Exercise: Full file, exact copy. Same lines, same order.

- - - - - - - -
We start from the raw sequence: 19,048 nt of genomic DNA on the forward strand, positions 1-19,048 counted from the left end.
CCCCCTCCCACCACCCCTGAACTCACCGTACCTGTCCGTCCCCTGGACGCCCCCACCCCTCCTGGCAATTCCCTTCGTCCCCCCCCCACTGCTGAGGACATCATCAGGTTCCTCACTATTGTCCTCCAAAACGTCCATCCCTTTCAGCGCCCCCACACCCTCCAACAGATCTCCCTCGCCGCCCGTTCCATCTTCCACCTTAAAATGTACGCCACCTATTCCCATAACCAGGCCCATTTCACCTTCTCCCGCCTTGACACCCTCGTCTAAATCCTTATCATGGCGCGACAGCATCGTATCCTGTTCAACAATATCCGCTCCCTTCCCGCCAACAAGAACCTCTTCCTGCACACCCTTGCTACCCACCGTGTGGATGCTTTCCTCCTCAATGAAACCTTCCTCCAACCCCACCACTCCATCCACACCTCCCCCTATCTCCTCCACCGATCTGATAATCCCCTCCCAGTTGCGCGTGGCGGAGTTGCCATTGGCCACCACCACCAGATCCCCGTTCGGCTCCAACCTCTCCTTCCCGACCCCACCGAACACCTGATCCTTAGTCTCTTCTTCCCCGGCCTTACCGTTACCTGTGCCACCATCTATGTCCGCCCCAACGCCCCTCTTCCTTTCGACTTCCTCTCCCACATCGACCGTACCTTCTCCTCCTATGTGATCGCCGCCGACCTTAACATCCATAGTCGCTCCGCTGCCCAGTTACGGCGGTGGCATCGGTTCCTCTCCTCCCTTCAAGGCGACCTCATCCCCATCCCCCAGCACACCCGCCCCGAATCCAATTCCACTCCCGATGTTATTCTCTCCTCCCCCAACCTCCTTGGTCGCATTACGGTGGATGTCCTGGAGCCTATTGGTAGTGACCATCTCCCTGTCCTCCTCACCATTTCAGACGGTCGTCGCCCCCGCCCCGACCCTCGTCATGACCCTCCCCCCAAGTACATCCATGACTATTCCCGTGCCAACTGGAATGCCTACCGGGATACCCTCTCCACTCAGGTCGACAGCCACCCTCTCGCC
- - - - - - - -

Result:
We start from the raw sequence: 19,048 nt of genomic DNA on the forward strand, positions 1-19,048 counted from the left end.
CCCCCTCCCACCACCCCTGAACTCACCGTACCTGTCCGTCCCCTGGACGCCCCCACCCCTCCTGGCAATTCCCTTCGTCCCCCCCCCACTGCTGAGGACATCATCAGGTTCCTCACTATTGTCCTCCAAAACGTCCATCCCTTTCAGCGCCCCCACACCCTCCAACAGATCTCCCTCGCCGCCCGTTCCATCTTCCACCTTAAAATGTACGCCACCTATTCCCATAACCAGGCCCATTTCACCTTCTCCCGCCTTGACACCCTCGTCTAAATCCTTATCATGGCGCGACAGCATCGTATCCTGTTCAACAATATCCGCTCCCTTCCCGCCAACAAGAACCTCTTCCTGCACACCCTTGCTACCCACCGTGTGGATGCTTTCCTCCTCAATGAAACCTTCCTCCAACCCCACCACTCCATCCACACCTCCCCCTATCTCCTCCACCGATCTGATAATCCCCTCCCAGTTGCGCGTGGCGGAGTTGCCATTGGCCACCACCACCAGATCCCCGTTCGGCTCCAACCTCTCCTTCCCGACCCCACCGAACACCTGATCCTTAGTCTCTTCTTCCCCGGCCTTACCGTTACCTGTGCCACCATCTATGTCCGCCCCAACGCCCCTCTTCCTTTCGACTTCCTCTCCCACATCGACCGTACCTTCTCCTCCTATGTGATCGCCGCCGACCTTAACATCCATAGTCGCTCCGCTGCCCAGTTACGGCGGTGGCATCGGTTCCTCTCCTCCCTTCAAGGCGACCTCATCCCCATCCCCCAGCACACCCGCCCCGAATCCAATTCCACTCCCGATGTTATTCTCTCCTCCCCCAACCTCCTTGGTCGCATTACGGTGGATGTCCTGGAGCCTATTGGTAGTGACCATCTCCCTGTCCTCCTCACCATTTCAGACGGTCGTCGCCCCCGCCCCGACCCTCGTCATGACCCTCCCCCCAAGTACATCCATGACTATTCCCGTGCCAACTGGAATGCCTACCGGGATACCCTCTCCACTCAGGTCGACAGCCACCCTCTCGCC